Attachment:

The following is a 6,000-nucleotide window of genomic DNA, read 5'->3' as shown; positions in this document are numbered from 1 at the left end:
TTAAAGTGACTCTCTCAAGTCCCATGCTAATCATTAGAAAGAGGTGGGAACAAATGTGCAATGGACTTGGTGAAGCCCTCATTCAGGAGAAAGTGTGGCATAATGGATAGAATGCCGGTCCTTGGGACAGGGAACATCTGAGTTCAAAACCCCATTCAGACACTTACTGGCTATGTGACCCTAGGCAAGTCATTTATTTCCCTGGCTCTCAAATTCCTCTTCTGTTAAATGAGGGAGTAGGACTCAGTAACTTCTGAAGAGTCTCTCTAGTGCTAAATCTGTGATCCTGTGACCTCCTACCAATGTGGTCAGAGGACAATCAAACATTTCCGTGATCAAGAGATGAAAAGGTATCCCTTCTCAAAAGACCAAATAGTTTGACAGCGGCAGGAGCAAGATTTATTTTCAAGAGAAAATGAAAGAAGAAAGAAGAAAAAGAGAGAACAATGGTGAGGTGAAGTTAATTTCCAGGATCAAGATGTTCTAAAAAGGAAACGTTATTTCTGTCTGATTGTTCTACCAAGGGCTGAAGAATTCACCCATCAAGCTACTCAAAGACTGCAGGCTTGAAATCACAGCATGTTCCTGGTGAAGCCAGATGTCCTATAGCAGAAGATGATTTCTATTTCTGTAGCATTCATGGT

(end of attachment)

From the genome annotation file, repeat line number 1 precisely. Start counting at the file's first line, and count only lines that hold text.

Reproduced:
The following is a 6,000-nucleotide window of genomic DNA, read 5'->3' as shown; positions in this document are numbered from 1 at the left end: